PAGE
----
Wednesday, March 14, 2012

The Joy of Socks

The Joy of Socks
After living twenty-five years in Washington, after moving back home to Montana, I found myself unpacking boxes of socks. I stuffed, crammed and shoved socks into four large dresser drawers. Dress socks, floral socks, striped socks, plain socks. Cotton socks, woolen socks, rayon socks, flocked socks. Theme socks, purple socks, white socks, colored socks. Boot socks, sports socks, fuzzy socks, fussy socks. Thick socks, thin socks, long socks, short socks. I realized I might have a little problem.

I like socks. I kept buying socks. I went to town for a jug of milk and returned with two pairs of thick winter socks. On a shopping trip in Guadalajara, Mexico I bought socks for my granddaughters and a few for myself, Christmas presents. When I needed new gloves, I bought socks. Soon I could no longer ram the drawers shut. I looked for new places to put my socks. I hid them in hampers, beneath couch cushions, in the vegetable bin of the refrigerator. Under the influence of socks I made disastrous decisions. Finally I could no longer stay in denial. Socks were my problem. I could not control myself.

Like many another addict, I quit cold turkey. I declared a moratorium on socks. I would buy no more socks. By white-knuckle strength of will, after five years of no new socks, I was finally able to force all my socks into one dresser drawer, albeit the largest. One thing that helped me pare down my huge collection of socks is that I go barefoot in the house. Well, sock-footed. So I wear them out. If I were a good person, I would darn the holes (I learned how when I was six years old) and thus extend the life of each pair. But, alas, with total disregard for virtue and economy, I blithely tossed each holey pair of socks into the trash. Time marched on. Today I can close my sock drawer with ease.

So Saturday at the Montana Seed Show, as I hung out and watched the wool demonstrations, the carding, spinning and weaving, a recurring, but not burning, desire fleetingly visited my heart. Now and then I have wished I knew how to knit, to me, a seemingly esoteric skill. I wear a lot of wool. I like the feel of wool. Using the wondrous wools, such as these women were spinning, I could create beautiful and useful articles of clothing. I followed Hilary Maxwell, weaver, knitter, gardener, psychologist and all-‘round local personality, outdoors for a breath of air. “Do you think you could teach me to knit?” I asked. I hadn’t really meant to say that. The words flew out of my mouth before I could cage them back in.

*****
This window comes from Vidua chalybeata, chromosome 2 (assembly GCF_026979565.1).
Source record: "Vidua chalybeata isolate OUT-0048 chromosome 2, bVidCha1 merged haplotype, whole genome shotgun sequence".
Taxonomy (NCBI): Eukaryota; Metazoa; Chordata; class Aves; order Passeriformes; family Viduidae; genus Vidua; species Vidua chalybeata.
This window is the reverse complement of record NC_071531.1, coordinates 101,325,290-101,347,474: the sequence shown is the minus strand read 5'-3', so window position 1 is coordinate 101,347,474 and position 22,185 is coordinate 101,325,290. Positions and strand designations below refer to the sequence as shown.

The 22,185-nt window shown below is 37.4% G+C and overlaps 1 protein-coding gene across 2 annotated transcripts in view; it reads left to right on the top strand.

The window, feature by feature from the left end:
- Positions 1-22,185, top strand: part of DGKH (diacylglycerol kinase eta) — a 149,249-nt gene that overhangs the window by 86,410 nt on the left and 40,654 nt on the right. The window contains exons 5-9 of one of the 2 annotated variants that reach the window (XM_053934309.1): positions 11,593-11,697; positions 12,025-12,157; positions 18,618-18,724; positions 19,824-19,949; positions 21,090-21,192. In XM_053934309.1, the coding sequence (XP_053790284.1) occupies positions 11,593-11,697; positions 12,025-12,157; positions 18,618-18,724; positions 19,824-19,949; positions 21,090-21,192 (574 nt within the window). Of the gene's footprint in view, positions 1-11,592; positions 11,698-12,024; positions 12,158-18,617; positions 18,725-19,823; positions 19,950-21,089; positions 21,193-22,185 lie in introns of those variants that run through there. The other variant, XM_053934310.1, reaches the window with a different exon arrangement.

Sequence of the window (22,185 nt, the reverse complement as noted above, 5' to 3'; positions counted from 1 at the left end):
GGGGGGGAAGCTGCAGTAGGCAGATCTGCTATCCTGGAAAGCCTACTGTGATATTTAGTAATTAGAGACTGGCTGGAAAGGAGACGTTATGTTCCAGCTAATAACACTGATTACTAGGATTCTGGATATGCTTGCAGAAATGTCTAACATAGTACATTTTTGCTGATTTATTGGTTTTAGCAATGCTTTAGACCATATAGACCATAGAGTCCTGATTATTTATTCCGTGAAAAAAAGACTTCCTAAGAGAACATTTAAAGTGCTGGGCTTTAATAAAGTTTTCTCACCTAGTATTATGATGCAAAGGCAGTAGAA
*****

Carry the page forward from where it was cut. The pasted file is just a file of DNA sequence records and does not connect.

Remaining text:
“Of course,” Hilary answered. “It’s easy.” Not one to waste an opportunity, she immediately set a time for us to get together. Before I could backtrack and make excuses, I was locked in.

“I tried to learn once before,” I confessed. “I was eighteen or nineteen, living in Dodson. Bessie Black tried to teach me. Bessie was left-handed and I am right-handed, my feeble excuse. I couldn’t get my mind wrapped around the transposition. I was a hopeless failure. I can do anything with fiber or fabric except knit. I may be un-teachable.”

“I’ll start you out with a simple dish cloth. Then I’ll teach you to knit socks.”


Hilary laughed. “I learned to knit with socks. My first sock had two heels. But I always was an overachiever.”

I wondered if an underachiever like me would end up with socks with no heels.

“Don’t buy needles or yarn. I have everything you’ll need to get started,” Hilary continued.

“I would like to make my first pair with leftovers, scraps, bits of yarn in every color,” I said.

My head is filled with visions of knitting needles in every size, baskets overflowing with colorful yarns, and mountains of beautiful socks—chunky socks, thick socks, striped socks, rainbow socks. Foxy sox. Socks for you. Socks for me. Boxes of soxes. After all, I have room.

Sondra Ashton
HDN: Looking out my back door
March 15, 2012

The Seed Show, Nostalgia and Home-Made Pie

The Seed Show, Nostalgia and Home-Made Pie
Only a few days before the 63rd Montana Seed Show and a nearly palpable excitement shimmers in the Harlem air. It’s contagious. As I make my rounds in town, to the post office to pick up my mail, then to city hall to pay my water bill and on around the corner to Albertson’s for buttermilk because I have a yen for biscuits in the morning and across the street to the Senior’s Center to say hello to Katie and whoever is hanging around, I hear, over and over, “See you at the Seed Show!”